26 SES 04 A JS, School Leadership and Quality Assurance
Paper Session Joint Session NW 11 and NW 26
The aim of the study was to better understand the actions of principals in secondary education in facing some dilemmas after the implementation of the French policy of accountability. Contrary to other European countries, the policy is just at its beginning in the French education context even if some frameworks and indicators were designed to support decision-making and the evaluation of the education system. The French education system is searching for a Third Way between accountability and decentralization (Derouet, Normand, 2011; Cohen, D. K., & Spillane, J. P., 1994).
At the difference of some of their European fellows, French principals view themselves as “administrators” or “representatives of the State” and they are very concerned to apply national legislation and ministry’s directives. Under this bureaucratic top-down hierarchy, the idea of leadership encounters some limitations (Derouet, Normand, 2009, Leithwood, 2001). Even if this notion is implicitly present within official instructions that define principals as “pedagogical and educative pilots” of schools, these executives lack real legitimacy to act on teaching and learning which remain in the hands of State inspectors (MacBeath, 2006).
Compared to other countries, leadership is recognized not as an official function, but rather through an implicit and blurred sense of professionalism expressed sometimes by professionals as “personal charisma”, “sense of dialogue”, “proximity”. “Authority” and “responsibility” are the main social representations common to executives, allowing them to define their “missions” as public servants (Normand, 2014).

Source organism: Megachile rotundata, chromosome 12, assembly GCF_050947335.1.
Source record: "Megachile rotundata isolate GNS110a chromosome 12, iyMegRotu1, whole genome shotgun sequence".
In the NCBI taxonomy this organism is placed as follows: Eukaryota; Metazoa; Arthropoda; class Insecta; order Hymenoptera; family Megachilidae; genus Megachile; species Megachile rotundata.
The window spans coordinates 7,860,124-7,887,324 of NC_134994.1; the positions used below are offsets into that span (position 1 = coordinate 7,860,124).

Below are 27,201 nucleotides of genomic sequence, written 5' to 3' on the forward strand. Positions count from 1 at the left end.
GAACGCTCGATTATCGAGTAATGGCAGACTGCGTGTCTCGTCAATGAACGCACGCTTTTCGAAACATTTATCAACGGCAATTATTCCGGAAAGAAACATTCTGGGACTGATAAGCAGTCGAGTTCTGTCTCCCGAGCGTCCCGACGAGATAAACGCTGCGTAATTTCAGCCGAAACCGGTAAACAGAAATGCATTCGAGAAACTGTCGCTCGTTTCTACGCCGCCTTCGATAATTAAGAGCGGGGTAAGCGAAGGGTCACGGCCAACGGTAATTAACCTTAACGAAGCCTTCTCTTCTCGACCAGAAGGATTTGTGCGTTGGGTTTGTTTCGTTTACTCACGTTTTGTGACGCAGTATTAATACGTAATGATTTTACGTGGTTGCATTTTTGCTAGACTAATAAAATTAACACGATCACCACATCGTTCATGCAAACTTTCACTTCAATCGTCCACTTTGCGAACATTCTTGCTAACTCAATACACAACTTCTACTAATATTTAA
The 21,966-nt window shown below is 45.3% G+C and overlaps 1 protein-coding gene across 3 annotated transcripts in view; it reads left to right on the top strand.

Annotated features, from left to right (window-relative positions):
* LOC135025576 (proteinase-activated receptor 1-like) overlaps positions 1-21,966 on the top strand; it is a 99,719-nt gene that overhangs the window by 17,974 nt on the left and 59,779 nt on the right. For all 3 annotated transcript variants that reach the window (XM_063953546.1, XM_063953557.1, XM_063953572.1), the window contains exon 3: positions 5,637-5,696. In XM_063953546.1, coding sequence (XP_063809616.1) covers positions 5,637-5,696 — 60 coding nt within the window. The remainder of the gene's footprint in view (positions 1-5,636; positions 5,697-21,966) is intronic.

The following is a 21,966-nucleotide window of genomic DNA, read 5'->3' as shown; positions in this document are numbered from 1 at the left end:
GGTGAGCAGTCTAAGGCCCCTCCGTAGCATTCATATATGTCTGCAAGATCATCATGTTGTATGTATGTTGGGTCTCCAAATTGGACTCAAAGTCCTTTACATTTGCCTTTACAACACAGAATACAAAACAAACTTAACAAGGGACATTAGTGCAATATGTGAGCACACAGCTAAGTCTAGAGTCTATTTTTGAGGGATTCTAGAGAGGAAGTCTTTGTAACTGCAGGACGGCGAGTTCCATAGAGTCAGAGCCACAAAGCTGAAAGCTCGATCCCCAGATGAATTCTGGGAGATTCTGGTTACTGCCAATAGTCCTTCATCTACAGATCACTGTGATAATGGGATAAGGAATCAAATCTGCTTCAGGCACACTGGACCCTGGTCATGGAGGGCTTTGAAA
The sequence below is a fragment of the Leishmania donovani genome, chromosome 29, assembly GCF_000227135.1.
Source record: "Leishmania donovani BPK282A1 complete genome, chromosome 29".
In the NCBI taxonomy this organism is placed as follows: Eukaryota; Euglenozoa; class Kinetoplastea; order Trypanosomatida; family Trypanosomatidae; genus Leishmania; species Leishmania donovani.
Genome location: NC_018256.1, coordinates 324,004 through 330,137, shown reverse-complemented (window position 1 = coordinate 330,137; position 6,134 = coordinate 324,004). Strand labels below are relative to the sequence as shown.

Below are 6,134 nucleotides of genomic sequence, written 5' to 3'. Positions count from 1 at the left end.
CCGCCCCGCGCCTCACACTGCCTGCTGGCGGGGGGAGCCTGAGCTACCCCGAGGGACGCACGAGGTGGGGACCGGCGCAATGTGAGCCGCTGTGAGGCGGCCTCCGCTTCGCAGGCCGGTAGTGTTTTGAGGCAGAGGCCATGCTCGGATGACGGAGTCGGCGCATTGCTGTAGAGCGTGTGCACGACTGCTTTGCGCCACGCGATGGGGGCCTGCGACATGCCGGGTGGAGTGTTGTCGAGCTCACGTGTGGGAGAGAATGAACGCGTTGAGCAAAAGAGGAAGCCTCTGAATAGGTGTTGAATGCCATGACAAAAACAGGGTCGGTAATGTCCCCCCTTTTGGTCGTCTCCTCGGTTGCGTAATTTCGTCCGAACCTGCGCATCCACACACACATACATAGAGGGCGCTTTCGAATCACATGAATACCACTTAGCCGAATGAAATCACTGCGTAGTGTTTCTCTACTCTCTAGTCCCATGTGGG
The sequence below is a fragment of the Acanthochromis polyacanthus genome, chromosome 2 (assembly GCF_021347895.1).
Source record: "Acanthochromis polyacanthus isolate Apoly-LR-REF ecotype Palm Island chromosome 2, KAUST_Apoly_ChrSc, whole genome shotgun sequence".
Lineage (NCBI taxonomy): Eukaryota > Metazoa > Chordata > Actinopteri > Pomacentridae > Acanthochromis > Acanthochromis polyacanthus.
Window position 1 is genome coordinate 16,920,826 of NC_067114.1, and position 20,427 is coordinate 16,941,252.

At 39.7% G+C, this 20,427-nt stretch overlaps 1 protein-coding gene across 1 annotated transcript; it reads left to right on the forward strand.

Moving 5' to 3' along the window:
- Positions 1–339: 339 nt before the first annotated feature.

However the implementation of the European key-competencies framework and the consequences of the PISA survey impact on the daily work of principals in secondary schools (Normand, 2012): they have to work with teachers to find ways to improve student success. For this, the legislation has created a “pedagogical board” to help principals bring teachers together regularly in order to talk and to make decisions regarding school improvement. Each principal has to design a school development plan to justify the use of resources and means, to fix targets related to national policy, and to be accountable on student achievement in national assessments and exams. And the role of principals as leaders has been recognized according to OECD recommendations.